Iran Table of Contents
In 1985 the government announced its new goal of doubling non-oil exports in 1986. Although the value of non-oil exports increased 70 percent between March and June 1986, this increase shrank to 59 percent by August 1986. Because inflation had reduced the value of non-oil exports, the government abandoned its goal for non-oil exports.
Despite government encouragement, non-oil exports in 1985 accounted for only 10 percent of total exports. Industrial and mineral exports together accounted for 25 percent of the value of non-oil exports in 1985 but only 5 percent in 1986. The export of manufactured goods and cotton also declined appreciably as a result of the war. A further 25 percent of non-oil export income came from carpets and fruit. Carpet exports were the exception to the overall downturn in non-oil exports in 1985. Carpet exports more than tripled from 1985 to 1986, but as carpet output increased, prices on the international market fell.
The other key non-oil export was agricultural produce. Some agricultural exports increased in FY 1986, whereas industrial exports continued to decline. Official figures showed that agricultural exports were up in value 46 percent for the period March-August 1986, as compared with the same period during the preceding fiscal year. This figure is misleading, however, because there was a decline in the ratio of the value of agricultural exports to agricultural imports. In the mid- 1980s, the agricultural sector operated at a subsistence level, growing food primarily to feed the general population and producing for export only the financially lucrative cash crops whose production varied according to seasonal fluctuations in rainfall. A halting though generally upward trend in the production and export of cash crops began just before the Revolution.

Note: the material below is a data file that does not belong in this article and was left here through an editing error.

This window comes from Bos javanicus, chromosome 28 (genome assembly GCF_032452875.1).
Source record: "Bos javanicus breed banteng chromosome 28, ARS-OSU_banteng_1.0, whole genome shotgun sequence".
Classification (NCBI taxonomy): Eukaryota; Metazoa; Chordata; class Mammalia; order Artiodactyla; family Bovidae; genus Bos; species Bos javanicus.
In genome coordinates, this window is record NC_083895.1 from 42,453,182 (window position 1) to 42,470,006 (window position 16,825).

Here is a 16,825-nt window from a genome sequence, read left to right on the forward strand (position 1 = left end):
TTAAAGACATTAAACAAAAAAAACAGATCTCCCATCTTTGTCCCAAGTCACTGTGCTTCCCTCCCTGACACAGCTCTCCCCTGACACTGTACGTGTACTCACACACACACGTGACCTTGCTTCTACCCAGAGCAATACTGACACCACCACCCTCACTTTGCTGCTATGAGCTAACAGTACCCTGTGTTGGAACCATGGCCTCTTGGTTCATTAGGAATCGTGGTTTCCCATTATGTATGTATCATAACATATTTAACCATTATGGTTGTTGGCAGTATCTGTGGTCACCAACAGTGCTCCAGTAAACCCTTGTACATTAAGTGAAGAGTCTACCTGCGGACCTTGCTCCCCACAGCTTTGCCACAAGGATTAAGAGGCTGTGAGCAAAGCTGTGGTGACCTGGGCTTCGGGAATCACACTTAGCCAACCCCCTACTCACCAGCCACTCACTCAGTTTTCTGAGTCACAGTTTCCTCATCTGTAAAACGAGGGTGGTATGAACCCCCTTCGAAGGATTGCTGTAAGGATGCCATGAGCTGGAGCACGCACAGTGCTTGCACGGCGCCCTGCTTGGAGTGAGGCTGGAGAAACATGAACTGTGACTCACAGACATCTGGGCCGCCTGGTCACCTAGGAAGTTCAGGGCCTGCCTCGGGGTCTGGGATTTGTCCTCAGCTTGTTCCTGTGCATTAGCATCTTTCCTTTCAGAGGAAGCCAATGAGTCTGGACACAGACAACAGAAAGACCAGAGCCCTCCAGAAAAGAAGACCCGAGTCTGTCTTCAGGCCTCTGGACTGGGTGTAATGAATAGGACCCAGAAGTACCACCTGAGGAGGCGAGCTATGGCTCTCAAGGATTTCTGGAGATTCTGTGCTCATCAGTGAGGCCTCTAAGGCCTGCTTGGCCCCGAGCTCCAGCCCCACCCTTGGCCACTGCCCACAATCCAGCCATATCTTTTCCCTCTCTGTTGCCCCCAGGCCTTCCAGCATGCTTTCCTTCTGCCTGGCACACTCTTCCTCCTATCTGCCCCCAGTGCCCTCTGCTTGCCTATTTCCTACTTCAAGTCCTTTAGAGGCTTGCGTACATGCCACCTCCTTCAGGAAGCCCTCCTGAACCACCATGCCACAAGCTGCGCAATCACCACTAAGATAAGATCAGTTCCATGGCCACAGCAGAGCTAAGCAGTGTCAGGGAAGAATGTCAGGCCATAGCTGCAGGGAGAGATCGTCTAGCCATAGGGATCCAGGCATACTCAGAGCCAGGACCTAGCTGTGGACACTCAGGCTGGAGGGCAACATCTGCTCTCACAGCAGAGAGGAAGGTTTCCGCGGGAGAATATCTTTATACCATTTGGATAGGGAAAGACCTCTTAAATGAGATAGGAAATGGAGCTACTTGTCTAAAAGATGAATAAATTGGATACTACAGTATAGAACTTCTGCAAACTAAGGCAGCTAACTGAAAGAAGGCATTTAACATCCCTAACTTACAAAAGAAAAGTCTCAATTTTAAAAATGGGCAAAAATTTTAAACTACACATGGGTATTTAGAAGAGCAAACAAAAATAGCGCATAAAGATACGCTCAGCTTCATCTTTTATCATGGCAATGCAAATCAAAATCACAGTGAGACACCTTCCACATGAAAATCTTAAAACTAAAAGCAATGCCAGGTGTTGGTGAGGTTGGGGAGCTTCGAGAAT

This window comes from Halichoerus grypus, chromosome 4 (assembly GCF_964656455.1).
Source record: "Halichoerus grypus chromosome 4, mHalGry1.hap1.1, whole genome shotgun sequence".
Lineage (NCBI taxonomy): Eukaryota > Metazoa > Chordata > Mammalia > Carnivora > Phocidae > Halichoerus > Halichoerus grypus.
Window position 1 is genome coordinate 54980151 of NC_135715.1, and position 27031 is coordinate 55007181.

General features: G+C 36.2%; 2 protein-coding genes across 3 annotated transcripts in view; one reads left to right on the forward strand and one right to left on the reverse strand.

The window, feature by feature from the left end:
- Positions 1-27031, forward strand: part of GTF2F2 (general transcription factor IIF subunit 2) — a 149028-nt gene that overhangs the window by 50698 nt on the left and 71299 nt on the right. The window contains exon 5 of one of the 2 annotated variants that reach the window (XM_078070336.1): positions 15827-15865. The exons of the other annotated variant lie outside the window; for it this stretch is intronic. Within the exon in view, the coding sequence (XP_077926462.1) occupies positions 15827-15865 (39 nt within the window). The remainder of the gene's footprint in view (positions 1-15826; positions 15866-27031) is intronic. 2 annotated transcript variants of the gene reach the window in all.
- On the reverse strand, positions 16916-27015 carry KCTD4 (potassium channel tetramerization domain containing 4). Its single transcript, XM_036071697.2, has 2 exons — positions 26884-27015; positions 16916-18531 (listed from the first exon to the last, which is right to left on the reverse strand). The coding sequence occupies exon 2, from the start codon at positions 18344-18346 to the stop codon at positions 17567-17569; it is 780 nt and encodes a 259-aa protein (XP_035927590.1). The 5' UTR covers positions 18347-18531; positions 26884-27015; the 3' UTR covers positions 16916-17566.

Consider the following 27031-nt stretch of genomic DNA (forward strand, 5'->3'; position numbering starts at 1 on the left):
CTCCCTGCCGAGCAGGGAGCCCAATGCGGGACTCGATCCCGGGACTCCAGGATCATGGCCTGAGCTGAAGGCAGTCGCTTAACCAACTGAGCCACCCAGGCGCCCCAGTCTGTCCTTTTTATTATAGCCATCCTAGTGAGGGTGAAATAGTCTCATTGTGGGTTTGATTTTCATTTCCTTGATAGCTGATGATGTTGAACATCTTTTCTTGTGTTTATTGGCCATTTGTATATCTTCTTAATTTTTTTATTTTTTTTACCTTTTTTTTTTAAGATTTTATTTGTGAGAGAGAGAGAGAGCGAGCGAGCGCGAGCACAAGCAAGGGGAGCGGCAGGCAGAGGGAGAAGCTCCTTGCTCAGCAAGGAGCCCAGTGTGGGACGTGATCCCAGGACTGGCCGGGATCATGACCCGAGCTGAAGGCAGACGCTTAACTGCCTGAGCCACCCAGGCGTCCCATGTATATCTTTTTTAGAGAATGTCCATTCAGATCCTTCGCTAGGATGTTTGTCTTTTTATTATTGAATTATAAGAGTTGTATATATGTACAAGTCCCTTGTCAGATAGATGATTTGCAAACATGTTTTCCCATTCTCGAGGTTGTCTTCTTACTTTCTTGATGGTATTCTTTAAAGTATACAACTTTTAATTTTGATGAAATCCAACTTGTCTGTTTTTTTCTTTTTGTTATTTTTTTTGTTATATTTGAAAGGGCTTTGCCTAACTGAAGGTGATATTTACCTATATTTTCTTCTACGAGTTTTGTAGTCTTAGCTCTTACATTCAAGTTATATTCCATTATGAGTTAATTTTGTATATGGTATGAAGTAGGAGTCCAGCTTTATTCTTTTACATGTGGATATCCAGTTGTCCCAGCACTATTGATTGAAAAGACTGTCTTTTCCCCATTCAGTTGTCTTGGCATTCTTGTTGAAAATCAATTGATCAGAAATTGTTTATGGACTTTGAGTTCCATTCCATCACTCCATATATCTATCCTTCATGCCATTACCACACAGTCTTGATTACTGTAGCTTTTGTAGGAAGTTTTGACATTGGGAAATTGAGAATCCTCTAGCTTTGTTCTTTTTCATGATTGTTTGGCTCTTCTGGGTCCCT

Fruit and vegetable exports increased in 1986 as a result of good weather, a big market in the Persian Gulf area for fresh produce, and incentives to grow and market cash crops, whose prices the government did not regulate. Fruit and vegetable exports accounted for 30 percent of the country's non-oil exports in the first half of FY 1987. Previously, fruit had not exceeded 5 percent of total non-oil exports.
Bumper crops of pistachios sold at the international market rate and bumper crops of fruit and vegetables were the only exceptions to a general decline in agricultural production. Production of pistachios was so competitive that the United States Department of Commerce imposed a 318-percent duty on imports of Iranian roasted pistachios in the fall of 1986, causing a decline in exports to the United States.
Through 1986, Iranian caviar exports in the 1980s fluctuated between US$20 million and US$40 million. In 1986 the exports were worth only about US$20 million. That year, Iran sought to recapture the Italian market (estimated at US$900,000 annually) from the Soviet Union. Iran had sold only US$100,000 worth of caviar (about 11 percent of the market) to Italy in 1985.
Data as of December 1987